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Jan. 13, 2020 — An unprecedented punishment, but was it really necessary?

With one month until pitchers and catchers report for spring training, Major League Baseball is in a state of chaos.

Baseball Commissioner Rob Manfred slapped an extremely heavy punishment on the Houston Astros, winners of two of the last three American League pennants, for an alleged cheating scandal that involved the stealing of catcher signals for individual pitches, then relaying information to the dugout so that an audible signal could be sent to the batsman.

The punishments for the scheme have been costly: manager A.J. Hinch and general manager Jeff Luhnow were suspended for a year, the team’s former assistant general manager Brandon Taubman is going on baseball’s ineligible list, the club fined $5 million, and the top two draft picks in the next two entry drafts were revoked.

(The Astros later in the day fired both Hinch and Luhnow).

There has been every indication that Alex Cora, the current manager of the Boston Red Sox, may also be disciplined in this matter. As a bench coach in 2017, it is alleged that he was the mastermind behind the scheme.

Despite the heavy-handed punishments, no game results were overturned, no championships were vacated.

Cheating scandals have been part of baseball lore for a century and a half. Bribes were allowed in townball games. When the curveball was developed at Harvard, the university president, Charles Eliot, thought it necessary to address the issue of deception.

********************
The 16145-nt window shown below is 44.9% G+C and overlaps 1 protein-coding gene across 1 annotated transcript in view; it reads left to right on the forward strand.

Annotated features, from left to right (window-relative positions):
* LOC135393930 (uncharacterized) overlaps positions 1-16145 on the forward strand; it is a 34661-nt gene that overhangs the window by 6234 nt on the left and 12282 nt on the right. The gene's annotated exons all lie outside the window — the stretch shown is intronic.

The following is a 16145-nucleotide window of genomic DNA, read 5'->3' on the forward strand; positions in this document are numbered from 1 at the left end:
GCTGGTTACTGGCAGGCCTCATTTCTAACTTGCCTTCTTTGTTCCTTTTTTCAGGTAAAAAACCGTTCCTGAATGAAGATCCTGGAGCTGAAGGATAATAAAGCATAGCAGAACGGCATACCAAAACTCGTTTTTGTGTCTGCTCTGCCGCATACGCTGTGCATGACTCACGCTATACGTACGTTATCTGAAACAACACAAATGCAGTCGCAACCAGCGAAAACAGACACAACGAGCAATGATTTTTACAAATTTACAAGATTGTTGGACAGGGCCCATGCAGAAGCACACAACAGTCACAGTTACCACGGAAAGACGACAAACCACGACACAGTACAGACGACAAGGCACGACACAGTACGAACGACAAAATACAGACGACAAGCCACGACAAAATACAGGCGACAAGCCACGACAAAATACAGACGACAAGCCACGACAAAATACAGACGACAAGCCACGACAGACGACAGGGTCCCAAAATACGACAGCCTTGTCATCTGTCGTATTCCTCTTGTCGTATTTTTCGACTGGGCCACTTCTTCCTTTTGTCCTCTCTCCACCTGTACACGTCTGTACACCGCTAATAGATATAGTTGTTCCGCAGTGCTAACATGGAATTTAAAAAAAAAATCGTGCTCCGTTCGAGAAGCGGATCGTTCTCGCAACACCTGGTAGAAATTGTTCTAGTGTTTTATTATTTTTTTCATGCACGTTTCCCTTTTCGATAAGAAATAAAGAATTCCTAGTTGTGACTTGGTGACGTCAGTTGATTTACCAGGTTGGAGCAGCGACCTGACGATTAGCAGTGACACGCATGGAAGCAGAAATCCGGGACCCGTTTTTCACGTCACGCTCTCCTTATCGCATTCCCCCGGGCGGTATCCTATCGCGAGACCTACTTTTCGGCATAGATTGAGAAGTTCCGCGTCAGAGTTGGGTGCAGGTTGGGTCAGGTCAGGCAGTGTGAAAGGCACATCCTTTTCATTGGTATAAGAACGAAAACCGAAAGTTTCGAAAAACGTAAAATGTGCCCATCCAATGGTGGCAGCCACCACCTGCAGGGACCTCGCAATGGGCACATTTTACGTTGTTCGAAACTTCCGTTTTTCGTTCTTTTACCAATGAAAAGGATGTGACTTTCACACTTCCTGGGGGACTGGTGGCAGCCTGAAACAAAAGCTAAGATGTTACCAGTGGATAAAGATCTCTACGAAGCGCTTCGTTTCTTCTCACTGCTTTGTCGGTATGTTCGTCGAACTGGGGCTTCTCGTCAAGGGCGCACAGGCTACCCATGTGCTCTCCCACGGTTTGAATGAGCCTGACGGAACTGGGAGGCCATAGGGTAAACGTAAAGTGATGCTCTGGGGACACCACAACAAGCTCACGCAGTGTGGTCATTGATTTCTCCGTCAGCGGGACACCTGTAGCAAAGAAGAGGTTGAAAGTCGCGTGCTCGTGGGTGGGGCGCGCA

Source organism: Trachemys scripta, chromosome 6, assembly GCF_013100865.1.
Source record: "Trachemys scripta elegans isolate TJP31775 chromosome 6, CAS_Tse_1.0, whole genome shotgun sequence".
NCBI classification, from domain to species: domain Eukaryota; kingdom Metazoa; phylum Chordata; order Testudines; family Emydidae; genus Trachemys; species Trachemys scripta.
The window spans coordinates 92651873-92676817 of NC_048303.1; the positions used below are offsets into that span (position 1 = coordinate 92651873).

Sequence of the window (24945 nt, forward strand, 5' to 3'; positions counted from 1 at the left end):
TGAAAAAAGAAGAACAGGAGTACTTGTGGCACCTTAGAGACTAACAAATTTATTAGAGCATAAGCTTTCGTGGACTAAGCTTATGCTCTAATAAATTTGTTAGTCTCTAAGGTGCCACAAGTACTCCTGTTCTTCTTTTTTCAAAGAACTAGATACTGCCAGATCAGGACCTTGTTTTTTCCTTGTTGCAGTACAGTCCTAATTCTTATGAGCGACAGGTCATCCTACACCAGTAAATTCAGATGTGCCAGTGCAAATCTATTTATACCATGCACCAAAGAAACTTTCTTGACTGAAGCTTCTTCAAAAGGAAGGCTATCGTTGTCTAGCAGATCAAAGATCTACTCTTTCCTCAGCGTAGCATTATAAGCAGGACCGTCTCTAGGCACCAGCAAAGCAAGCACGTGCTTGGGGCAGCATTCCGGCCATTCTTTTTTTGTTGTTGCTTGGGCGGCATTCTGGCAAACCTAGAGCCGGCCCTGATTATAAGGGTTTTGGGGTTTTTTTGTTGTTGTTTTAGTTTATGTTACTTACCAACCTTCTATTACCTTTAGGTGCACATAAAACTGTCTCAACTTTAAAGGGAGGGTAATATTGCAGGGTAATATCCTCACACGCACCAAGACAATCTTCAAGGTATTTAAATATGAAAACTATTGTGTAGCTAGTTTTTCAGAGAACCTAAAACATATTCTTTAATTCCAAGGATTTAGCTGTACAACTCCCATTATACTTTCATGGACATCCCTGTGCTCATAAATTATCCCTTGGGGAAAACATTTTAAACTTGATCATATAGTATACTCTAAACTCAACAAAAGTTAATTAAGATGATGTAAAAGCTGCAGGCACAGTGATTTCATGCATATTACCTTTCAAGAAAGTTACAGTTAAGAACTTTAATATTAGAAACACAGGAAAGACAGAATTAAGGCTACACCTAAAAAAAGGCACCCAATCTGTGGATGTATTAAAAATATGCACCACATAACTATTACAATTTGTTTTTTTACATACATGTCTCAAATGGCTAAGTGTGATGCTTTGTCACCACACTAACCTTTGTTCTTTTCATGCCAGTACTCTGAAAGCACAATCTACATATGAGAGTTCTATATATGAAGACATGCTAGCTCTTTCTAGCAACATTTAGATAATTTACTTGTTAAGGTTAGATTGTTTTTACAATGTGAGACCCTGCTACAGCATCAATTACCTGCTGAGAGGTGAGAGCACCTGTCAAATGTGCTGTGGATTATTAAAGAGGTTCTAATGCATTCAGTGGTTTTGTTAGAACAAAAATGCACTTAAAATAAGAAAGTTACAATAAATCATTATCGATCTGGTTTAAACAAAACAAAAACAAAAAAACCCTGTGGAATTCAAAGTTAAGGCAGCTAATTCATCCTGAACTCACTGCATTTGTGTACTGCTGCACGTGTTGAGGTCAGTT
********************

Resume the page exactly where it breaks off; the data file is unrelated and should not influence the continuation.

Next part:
Sign-stealing is its own form of artistry, whether it is a man on second relaying signals to the batter (since he gets a front-row view of the signals), or number-crunchers trying to gain tendencies from the movement of the catcher to predict a certain pitch.

Heck, it was alleged in a newspaper story a few years ago that the 50s-era New York Giants would steal opposing signals in the Polo Grounds and relay information to the batter in the form of a series of lights.

Now, I’m not justifying the Astros in their cheating. I just want to point out a couple of things.

One, any cheating scheme like this would only affect 1/4 of a baseball team’s effort over the course of a season. The Astros only did this during home games, and only when they were at bat. The scheme is, of course, useless whenever the Astros were pitching, and (so far as we know) was never done in road ballparks.

Two, (and most important) the batter still had to try to hit the ball, something which is still pretty hard to do even in the best of circumstances. Indeed, there are many players regarded as one of the best to ever play the game, but have a failure rate of 70 percent in terms of putting the ball into play safely.

I get the fact that technology is threatening to upend a number of athletic competitions, everything from motorsports to the simple 100-yard dash.

But I’d like more information as to the edge that Houston got in being able to steal signs, and how batters were able to take advantage of the system.

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